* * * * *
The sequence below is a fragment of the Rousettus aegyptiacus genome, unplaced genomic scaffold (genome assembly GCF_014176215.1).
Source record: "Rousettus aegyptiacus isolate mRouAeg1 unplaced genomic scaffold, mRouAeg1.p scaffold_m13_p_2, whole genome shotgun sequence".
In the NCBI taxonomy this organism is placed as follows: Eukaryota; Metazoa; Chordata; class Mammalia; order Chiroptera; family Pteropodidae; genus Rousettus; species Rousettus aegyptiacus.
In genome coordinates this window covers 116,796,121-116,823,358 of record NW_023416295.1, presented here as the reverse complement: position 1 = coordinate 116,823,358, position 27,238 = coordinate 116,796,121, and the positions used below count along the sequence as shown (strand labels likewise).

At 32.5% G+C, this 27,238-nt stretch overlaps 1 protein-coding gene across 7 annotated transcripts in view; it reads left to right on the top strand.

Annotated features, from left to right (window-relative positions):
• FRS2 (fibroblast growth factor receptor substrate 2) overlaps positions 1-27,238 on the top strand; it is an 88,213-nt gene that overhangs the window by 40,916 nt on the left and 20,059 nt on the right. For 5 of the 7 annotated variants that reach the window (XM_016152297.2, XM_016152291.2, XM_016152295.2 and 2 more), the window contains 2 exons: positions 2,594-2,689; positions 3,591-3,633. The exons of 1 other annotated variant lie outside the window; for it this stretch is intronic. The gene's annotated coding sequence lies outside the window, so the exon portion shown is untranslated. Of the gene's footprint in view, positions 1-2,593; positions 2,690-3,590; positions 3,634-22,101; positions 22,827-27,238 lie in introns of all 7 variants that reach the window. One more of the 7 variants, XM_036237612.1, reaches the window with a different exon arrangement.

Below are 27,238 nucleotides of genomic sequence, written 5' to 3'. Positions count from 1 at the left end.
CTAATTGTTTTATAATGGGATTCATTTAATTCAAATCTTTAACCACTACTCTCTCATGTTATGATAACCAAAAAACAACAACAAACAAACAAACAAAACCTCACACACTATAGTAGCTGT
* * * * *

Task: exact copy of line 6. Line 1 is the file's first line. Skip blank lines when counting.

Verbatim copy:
Annotated features, from left to right (window-relative positions):